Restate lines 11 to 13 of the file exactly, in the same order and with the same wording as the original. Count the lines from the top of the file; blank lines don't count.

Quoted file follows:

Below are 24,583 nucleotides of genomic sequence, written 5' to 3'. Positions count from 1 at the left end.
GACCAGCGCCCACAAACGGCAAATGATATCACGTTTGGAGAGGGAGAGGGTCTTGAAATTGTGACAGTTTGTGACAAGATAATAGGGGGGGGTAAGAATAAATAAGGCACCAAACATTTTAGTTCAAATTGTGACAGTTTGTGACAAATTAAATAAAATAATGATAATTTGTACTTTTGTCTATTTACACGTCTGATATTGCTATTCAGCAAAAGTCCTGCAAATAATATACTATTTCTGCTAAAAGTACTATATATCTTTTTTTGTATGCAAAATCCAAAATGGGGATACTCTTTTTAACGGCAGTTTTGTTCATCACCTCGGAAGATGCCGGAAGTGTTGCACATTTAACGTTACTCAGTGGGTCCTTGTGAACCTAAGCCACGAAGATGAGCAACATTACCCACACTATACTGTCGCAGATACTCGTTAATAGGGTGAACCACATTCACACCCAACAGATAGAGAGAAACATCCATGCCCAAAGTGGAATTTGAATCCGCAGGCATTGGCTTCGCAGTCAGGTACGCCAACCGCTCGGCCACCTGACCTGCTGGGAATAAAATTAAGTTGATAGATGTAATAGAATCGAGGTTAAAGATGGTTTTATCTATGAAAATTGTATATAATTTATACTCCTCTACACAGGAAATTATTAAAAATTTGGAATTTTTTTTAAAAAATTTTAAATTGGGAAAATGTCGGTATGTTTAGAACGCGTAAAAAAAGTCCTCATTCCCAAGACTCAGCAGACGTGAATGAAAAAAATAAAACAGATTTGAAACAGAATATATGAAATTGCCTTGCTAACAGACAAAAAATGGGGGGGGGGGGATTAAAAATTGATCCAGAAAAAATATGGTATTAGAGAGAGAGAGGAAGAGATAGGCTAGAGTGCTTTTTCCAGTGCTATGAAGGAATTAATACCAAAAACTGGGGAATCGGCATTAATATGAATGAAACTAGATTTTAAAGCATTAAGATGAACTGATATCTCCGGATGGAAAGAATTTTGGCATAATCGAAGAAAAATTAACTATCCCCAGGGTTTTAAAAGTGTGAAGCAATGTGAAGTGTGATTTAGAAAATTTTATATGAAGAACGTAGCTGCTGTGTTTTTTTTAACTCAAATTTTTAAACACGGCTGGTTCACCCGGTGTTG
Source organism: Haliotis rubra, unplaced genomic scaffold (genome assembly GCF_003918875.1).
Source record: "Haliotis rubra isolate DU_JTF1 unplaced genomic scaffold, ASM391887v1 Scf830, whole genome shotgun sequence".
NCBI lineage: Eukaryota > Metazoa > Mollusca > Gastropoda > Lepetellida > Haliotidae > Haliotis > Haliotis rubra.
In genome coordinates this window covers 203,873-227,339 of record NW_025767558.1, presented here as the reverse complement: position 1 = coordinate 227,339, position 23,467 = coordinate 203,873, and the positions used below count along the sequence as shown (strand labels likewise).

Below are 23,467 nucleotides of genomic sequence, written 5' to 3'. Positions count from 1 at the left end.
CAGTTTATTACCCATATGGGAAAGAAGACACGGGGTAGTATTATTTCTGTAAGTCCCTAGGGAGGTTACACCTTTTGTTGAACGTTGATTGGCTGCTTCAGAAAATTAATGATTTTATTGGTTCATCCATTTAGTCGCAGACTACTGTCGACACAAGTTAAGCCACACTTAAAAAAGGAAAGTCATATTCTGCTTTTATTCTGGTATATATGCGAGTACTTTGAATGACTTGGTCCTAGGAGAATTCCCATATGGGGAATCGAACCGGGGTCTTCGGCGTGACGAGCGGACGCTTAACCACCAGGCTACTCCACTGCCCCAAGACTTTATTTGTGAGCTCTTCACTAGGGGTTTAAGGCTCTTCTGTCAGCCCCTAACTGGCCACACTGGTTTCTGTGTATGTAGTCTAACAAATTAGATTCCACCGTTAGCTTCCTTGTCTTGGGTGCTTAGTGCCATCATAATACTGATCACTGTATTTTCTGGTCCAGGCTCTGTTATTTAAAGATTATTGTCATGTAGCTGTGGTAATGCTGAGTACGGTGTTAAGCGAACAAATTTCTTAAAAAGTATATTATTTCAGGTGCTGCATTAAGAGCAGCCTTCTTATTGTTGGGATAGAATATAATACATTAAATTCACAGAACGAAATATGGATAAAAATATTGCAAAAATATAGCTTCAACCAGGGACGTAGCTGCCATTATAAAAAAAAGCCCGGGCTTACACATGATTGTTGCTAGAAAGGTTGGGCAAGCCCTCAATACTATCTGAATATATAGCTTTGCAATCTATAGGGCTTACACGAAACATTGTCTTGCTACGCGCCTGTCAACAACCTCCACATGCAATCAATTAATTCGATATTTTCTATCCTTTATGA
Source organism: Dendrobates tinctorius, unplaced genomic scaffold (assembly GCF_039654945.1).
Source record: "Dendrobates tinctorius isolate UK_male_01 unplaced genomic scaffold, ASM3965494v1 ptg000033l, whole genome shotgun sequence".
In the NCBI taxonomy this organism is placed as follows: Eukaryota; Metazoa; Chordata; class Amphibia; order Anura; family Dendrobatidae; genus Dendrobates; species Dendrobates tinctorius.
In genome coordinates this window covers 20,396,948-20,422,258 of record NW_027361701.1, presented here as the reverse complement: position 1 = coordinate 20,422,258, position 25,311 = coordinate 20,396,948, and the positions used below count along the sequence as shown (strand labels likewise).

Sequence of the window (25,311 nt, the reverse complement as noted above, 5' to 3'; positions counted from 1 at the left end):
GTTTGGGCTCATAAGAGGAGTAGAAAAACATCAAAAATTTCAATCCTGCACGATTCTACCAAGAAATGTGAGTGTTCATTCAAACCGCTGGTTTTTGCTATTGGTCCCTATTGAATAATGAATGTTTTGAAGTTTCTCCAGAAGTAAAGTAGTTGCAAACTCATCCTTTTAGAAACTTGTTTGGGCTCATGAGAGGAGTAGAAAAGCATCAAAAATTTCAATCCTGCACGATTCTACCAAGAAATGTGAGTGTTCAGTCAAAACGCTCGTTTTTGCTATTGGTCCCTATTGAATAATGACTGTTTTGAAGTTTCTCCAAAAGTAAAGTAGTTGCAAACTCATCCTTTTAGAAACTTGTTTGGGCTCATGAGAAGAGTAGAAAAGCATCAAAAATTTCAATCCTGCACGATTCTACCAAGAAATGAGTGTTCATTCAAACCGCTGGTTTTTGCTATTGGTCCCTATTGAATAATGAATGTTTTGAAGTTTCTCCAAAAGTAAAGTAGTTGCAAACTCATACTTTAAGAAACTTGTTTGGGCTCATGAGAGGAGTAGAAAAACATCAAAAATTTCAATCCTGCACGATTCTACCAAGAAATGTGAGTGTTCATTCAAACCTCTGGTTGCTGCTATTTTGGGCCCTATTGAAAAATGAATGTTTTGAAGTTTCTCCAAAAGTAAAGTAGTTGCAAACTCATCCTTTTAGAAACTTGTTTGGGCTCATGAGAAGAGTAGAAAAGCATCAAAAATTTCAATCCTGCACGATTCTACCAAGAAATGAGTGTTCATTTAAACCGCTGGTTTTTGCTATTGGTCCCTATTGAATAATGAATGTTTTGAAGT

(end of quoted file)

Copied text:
In the NCBI taxonomy this organism is placed as follows: Eukaryota; Metazoa; Chordata; class Amphibia; order Anura; family Dendrobatidae; genus Dendrobates; species Dendrobates tinctorius.
In genome coordinates this window covers 20,396,948-20,422,258 of record NW_027361701.1, presented here as the reverse complement: position 1 = coordinate 20,422,258, position 25,311 = coordinate 20,396,948, and the positions used below count along the sequence as shown (strand labels likewise).

Sequence of the window (25,311 nt, the reverse complement as noted above, 5' to 3'; positions counted from 1 at the left end):